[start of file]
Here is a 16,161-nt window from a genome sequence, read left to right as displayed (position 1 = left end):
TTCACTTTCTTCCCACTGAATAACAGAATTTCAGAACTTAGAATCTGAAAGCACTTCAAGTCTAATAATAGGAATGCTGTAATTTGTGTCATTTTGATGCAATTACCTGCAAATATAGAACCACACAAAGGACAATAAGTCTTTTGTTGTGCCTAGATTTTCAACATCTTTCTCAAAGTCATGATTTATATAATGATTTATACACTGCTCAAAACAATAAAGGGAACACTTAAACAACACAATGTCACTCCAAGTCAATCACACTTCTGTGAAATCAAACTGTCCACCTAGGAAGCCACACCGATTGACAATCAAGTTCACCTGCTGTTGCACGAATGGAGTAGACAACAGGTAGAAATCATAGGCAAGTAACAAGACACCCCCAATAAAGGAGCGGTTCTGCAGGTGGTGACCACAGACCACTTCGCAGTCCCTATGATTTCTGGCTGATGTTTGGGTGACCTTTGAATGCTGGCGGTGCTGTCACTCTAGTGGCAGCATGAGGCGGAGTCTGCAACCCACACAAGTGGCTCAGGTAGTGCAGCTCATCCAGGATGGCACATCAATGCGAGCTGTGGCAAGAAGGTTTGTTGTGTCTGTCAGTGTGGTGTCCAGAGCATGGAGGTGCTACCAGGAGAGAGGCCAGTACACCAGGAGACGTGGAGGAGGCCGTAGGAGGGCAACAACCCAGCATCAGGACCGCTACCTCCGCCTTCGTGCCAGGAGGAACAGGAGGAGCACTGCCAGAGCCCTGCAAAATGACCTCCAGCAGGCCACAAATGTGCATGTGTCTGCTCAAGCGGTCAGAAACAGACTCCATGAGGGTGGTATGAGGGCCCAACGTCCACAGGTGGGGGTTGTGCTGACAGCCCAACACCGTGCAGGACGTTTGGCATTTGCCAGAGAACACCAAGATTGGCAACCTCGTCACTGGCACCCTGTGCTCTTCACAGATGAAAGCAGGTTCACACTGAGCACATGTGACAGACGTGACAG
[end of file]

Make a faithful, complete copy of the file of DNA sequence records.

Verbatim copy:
Here is a 16,161-nt window from a genome sequence, read left to right as displayed (position 1 = left end):
TTCACTTTCTTCCCACTGAATAACAGAATTTCAGAACTTAGAATCTGAAAGCACTTCAAGTCTAATAATAGGAATGCTGTAATTTGTGTCATTTTGATGCAATTACCTGCAAATATAGAACCACACAAAGGACAATAAGTCTTTTGTTGTGCCTAGATTTTCAACATCTTTCTCAAAGTCATGATTTATATAATGATTTATACACTGCTCAAAACAATAAAGGGAACACTTAAACAACACAATGTCACTCCAAGTCAATCACACTTCTGTGAAATCAAACTGTCCACCTAGGAAGCCACACCGATTGACAATCAAGTTCACCTGCTGTTGCACGAATGGAGTAGACAACAGGTAGAAATCATAGGCAAGTAACAAGACACCCCCAATAAAGGAGCGGTTCTGCAGGTGGTGACCACAGACCACTTCGCAGTCCCTATGATTTCTGGCTGATGTTTGGGTGACCTTTGAATGCTGGCGGTGCTGTCACTCTAGTGGCAGCATGAGGCGGAGTCTGCAACCCACACAAGTGGCTCAGGTAGTGCAGCTCATCCAGGATGGCACATCAATGCGAGCTGTGGCAAGAAGGTTTGTTGTGTCTGTCAGTGTGGTGTCCAGAGCATGGAGGTGCTACCAGGAGAGAGGCCAGTACACCAGGAGACGTGGAGGAGGCCGTAGGAGGGCAACAACCCAGCATCAGGACCGCTACCTCCGCCTTCGTGCCAGGAGGAACAGGAGGAGCACTGCCAGAGCCCTGCAAAATGACCTCCAGCAGGCCACAAATGTGCATGTGTCTGCTCAAGCGGTCAGAAACAGACTCCATGAGGGTGGTATGAGGGCCCAACGTCCACAGGTGGGGGTTGTGCTGACAGCCCAACACCGTGCAGGACGTTTGGCATTTGCCAGAGAACACCAAGATTGGCAACCTCGTCACTGGCACCCTGTGCTCTTCACAGATGAAAGCAGGTTCACACTGAGCACATGTGACAGACGTGACAG